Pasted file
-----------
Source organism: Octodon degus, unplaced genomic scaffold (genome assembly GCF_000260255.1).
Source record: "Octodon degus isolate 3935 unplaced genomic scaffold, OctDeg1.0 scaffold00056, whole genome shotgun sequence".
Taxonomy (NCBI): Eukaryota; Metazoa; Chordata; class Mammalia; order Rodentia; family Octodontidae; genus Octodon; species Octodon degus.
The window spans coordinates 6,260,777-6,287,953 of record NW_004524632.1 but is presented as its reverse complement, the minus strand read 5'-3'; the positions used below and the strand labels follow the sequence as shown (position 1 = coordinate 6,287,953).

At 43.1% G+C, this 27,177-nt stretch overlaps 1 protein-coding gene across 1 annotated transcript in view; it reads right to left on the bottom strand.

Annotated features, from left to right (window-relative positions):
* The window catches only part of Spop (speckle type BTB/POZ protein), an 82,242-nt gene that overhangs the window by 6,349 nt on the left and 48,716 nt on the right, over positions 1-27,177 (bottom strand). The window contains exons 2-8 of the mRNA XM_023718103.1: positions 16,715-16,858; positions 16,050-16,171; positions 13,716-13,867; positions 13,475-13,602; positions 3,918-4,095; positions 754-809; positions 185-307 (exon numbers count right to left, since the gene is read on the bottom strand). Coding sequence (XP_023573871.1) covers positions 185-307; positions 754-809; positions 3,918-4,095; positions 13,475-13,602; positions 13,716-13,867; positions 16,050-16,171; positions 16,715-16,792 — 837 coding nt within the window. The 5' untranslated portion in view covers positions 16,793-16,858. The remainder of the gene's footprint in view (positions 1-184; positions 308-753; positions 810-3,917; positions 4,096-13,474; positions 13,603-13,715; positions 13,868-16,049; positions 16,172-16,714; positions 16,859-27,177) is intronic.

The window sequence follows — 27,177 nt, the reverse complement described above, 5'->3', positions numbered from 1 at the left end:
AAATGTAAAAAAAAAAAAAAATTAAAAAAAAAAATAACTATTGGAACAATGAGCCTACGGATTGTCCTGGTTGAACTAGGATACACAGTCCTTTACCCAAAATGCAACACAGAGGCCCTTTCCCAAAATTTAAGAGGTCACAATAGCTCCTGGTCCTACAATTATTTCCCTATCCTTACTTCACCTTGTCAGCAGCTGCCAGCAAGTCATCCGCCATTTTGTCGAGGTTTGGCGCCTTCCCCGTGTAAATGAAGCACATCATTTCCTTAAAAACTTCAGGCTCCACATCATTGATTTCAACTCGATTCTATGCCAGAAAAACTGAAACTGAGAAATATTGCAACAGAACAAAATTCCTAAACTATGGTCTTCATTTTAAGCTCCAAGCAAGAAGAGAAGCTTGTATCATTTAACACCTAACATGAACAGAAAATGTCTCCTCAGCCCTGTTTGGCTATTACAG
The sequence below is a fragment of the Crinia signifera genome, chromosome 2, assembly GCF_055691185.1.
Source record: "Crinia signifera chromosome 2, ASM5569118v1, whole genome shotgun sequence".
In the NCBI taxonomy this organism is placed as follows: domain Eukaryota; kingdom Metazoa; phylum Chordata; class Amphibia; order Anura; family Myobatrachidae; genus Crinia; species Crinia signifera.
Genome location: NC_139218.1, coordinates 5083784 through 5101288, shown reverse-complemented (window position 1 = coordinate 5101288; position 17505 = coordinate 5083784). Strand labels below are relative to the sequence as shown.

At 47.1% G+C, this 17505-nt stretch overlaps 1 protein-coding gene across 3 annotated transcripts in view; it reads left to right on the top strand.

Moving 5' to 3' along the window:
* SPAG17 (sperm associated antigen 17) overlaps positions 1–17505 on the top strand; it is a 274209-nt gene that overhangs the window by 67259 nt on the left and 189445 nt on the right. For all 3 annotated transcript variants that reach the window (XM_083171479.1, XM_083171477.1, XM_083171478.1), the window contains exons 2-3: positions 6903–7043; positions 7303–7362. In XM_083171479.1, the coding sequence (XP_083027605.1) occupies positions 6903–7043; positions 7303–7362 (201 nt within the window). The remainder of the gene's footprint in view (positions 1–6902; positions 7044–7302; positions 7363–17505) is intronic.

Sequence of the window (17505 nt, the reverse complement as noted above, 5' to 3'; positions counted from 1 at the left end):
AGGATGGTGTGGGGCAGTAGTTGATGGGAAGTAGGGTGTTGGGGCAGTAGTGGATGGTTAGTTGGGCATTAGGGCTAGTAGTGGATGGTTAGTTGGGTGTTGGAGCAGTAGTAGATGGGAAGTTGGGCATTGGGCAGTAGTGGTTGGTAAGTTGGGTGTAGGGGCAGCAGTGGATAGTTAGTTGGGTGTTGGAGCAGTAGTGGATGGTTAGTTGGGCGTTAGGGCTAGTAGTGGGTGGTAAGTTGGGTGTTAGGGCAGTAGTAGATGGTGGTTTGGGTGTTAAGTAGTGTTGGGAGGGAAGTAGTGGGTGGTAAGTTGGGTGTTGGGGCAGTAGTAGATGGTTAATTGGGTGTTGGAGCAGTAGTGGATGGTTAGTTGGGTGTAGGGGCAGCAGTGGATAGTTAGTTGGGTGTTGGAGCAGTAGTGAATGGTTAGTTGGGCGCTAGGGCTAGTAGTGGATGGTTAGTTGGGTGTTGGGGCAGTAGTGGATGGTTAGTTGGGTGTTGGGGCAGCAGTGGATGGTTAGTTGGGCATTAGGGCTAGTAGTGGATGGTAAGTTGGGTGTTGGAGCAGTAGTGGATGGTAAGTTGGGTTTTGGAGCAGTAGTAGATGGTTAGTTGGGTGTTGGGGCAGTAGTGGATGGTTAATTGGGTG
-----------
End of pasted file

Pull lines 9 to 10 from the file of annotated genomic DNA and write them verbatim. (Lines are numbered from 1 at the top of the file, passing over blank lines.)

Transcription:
AAATGTAAAAAAAAAAAAAAATTAAAAAAAAAAATAACTATTGGAACAATGAGCCTACGGATTGTCCTGGTTGAACTAGGATACACAGTCCTTTACCCAAAATGCAACACAGAGGCCCTTTCCCAAAATTTAAGAGGTCACAATAGCTCCTGGTCCTACAATTATTTCCCTATCCTTACTTCACCTTGTCAGCAGCTGCCAGCAAGTCATCCGCCATTTTGTCGAGGTTTGGCGCCTTCCCCGTGTAAATGAAGCACATCATTTCCTTAAAAACTTCAGGCTCCACATCATTGATTTCAACTCGATTCTATGCCAGAAAAACTGAAACTGAGAAATATTGCAACAGAACAAAATTCCTAAACTATGGTCTTCATTTTAAGCTCCAAGCAAGAAGAGAAGCTTGTATCATTTAACACCTAACATGAACAGAAAATGTCTCCTCAGCCCTGTTTGGCTATTACAG
The sequence below is a fragment of the Crinia signifera genome, chromosome 2, assembly GCF_055691185.1.